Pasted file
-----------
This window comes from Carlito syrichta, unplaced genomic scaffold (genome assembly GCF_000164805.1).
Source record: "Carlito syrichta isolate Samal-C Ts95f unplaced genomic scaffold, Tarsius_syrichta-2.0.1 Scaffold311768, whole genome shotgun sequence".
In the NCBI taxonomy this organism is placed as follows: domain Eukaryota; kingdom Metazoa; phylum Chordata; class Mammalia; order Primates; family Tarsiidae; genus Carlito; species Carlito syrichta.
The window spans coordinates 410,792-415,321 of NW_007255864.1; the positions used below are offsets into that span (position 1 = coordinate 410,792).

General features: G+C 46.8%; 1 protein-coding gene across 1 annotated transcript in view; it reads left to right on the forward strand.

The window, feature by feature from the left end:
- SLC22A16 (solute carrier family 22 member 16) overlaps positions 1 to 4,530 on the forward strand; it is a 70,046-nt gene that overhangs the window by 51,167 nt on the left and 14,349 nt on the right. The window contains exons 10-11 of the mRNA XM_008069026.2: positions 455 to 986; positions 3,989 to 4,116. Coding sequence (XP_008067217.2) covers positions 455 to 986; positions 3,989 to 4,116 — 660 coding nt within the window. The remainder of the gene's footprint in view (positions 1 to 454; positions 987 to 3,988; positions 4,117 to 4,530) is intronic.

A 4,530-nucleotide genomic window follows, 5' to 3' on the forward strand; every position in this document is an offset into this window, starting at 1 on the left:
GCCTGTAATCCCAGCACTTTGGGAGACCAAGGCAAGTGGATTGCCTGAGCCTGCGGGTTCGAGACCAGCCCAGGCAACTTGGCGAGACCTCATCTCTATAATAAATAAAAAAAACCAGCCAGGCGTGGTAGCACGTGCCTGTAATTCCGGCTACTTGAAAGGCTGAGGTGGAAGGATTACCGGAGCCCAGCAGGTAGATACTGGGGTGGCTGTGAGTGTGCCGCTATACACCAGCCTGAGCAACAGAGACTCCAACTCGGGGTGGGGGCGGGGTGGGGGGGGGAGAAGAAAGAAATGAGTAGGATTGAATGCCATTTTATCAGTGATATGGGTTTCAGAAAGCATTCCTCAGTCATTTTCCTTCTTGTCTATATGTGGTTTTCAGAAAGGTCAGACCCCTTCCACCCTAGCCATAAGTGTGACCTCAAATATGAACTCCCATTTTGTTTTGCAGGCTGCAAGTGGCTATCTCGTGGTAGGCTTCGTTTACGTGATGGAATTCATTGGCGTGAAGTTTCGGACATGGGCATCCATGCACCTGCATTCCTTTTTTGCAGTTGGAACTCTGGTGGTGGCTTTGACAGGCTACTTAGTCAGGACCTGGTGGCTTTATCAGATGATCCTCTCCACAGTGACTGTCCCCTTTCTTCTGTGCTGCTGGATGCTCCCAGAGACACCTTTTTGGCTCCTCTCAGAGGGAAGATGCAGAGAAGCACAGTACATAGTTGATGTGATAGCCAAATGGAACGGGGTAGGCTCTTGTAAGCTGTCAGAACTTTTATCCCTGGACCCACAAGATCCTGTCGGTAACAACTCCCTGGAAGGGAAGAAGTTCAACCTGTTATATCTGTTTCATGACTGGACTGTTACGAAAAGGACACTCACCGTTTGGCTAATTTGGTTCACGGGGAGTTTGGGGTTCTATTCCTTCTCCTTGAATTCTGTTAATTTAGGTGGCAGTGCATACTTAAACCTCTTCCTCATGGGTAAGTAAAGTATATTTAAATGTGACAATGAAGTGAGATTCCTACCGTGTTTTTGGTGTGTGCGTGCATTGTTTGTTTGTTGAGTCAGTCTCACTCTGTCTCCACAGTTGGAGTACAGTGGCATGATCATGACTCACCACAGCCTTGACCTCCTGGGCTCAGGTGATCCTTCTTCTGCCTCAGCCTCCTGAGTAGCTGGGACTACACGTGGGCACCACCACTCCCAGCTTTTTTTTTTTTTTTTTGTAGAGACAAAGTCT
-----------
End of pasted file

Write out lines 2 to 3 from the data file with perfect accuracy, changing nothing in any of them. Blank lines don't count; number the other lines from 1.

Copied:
Source record: "Carlito syrichta isolate Samal-C Ts95f unplaced genomic scaffold, Tarsius_syrichta-2.0.1 Scaffold311768, whole genome shotgun sequence".
In the NCBI taxonomy this organism is placed as follows: domain Eukaryota; kingdom Metazoa; phylum Chordata; class Mammalia; order Primates; family Tarsiidae; genus Carlito; species Carlito syrichta.